Dictators upholding an old tradition of doing it by the book

I believe there is clear historical evidence of the links between dictatorship and the book world.

What is it about dictators and publishers? Muammar Qaddafi - presumably it's safe to call him a dictator now his own people have risen up in revolt against him - emerged last year as a 3 per cent shareholder in Pearson, the venerable UK publishing group that owns the Financial Times and Penguin, among other publishing baubles.

In 1991, after Saddam Hussein had invaded Kuwait, a global asset hunt revealed that companies associated with the Iraqi dictator had an 8 per cent stake in Hachette, the creme de la creme of the French publishing industry.

The image of Col Qaddafi struggling over his cornflakes to understand the Lex column in the FT is as absurd as the notion of Saddam curling up with a paperback volume of A la Recherche du Temps Perdu, Marcel Proust's masterpiece.

But surely it cannot be a coincidence that the ill-gotten gains of two such tyrants ended up invested in the genteel world of letters.

I believe there is clear historical evidence of the links between dictatorship and the book world. Adolf Hitler was an avid reader who would consume a book a day and ended up with a private library of 15,000 volumes.

Mao Zedong was a poet, author and philosopher who helped to found the People's Daily, the world's biggest-selling newspaper.

Before that, a young Georgian named Josef Jughashvili, part-time poet and full-time revolutionary, was a driving force behind the launch of a newspaper named Pravda, for which he wrote articles under the pen name Stalin. He went on to become the most ruthless tyrant the world has known as ruler of the Soviet Union.

It was a potent demonstration of the awesome potential of the newspaper columnist.

But I digress. Col Qaddafi's stake in Pearson is a serious embarrassment for the British company, as its chief executive Dame Marjorie Scardino recognised recently when she said she was "uncomfortable" with the Libyan presence on her share register, adding: "It is abhorrent to us what is happening in Libya."

So let's get this straight. The shares, amounting to just over 3 per cent of the total, are not held personally by the Libyan leader but by the Libyan Investment Authority (LIA), the country's sovereign wealth fund and until a few weeks ago as legitimate an institution as any other in the country.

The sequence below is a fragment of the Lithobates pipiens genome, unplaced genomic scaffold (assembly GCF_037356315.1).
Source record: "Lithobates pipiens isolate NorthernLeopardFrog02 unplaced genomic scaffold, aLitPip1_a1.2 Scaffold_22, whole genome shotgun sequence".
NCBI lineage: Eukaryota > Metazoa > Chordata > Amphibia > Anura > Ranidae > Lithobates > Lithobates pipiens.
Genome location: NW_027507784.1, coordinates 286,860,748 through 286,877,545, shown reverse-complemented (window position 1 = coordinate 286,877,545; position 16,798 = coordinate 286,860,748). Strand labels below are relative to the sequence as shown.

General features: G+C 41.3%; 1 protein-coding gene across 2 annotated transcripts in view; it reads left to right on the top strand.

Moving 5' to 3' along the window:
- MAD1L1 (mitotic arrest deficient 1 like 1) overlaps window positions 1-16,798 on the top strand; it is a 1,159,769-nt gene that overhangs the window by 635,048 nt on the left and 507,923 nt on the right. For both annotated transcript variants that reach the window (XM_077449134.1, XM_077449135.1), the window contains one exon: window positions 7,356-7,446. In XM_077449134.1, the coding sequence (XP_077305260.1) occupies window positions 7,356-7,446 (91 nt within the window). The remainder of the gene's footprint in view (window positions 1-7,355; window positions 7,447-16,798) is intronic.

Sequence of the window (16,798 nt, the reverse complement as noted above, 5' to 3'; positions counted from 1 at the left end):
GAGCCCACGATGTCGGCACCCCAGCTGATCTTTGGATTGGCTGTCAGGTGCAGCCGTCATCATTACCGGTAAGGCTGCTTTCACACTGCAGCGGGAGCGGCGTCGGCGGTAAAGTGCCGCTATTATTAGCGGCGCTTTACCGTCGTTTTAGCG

You can be pretty sure, however, that the "brother leader and guide of the revolution" exercised what the lawyers would call a "significant measure of control" over the fund.

The LIA, set up in 2006 when Col Qaddafi was coming back into the international fold, bought Pearson shares in the open market over quite a period of time. It became public only last year, when the holding crossed the 3 per cent threshold at which stakes have to be declared.

There is no suggestion that Dame Marjorie or any other Pearson director had cosy tent tete-a-tetes with Col Qaddafi at which some "deal in the desert" was cooked up to let the Libyan leader have a sneaky glance at tomorrow's FT splash the night before publication.

Any contact with the LIA, and there was not much by all accounts, came via a shadowy European "middle man", who presumably focused on the prospects for the share price, rather than the minutiae of Pearson publishing strategy.

The assistance of this person will no doubt be sought by Pearson's lawyers as they attempt to uncover the true ownership of the LIA, now under the spotlight as a result of the freezing order on Col Qaddafi's assets issued by the US and British authorities this week.

I wish them luck. It will not be an easy job, if the case of the other bibliophile, Hussein, is anything to go by.

The investigations firm Kroll, hired by the Kuwaiti government-in-exile in 1990 to track down the late Iraqi dictator's assets, met a wall of corporate and banking obstruction, a complex network of offshore holding companies and closed Swiss bank accounts. The interest in Hachette was eventually tracked down via a Panamanian shell company.

It was frozen by the French government but remained in place until the US-led invasion of Iraq in 2003, even paying occasional dividends.

If that precedent is anything to go by, Pearson faces many years of aggravation to get Col Qaddafi off its share register. As Dame Marjorie said: "We don't choose our shareholders, they choose us."

On this occasion, Col Qaddafi appears to have chosen pretty well. The stake is now worth about US$350 million (Dh1.28 billion); depending on when the LIA began buying Pearson, he could have made at least $100m on the deal. He showed similar financial acumen on a previous deal involving shares in Fiat, the Italian car maker, which also turned in a substantial profit, and some quite shrewd investment in the London property market.

The world would have been a better place if Col Qaddafi, and all the other book-loving tyrants, had stuck to a career in stock-picking.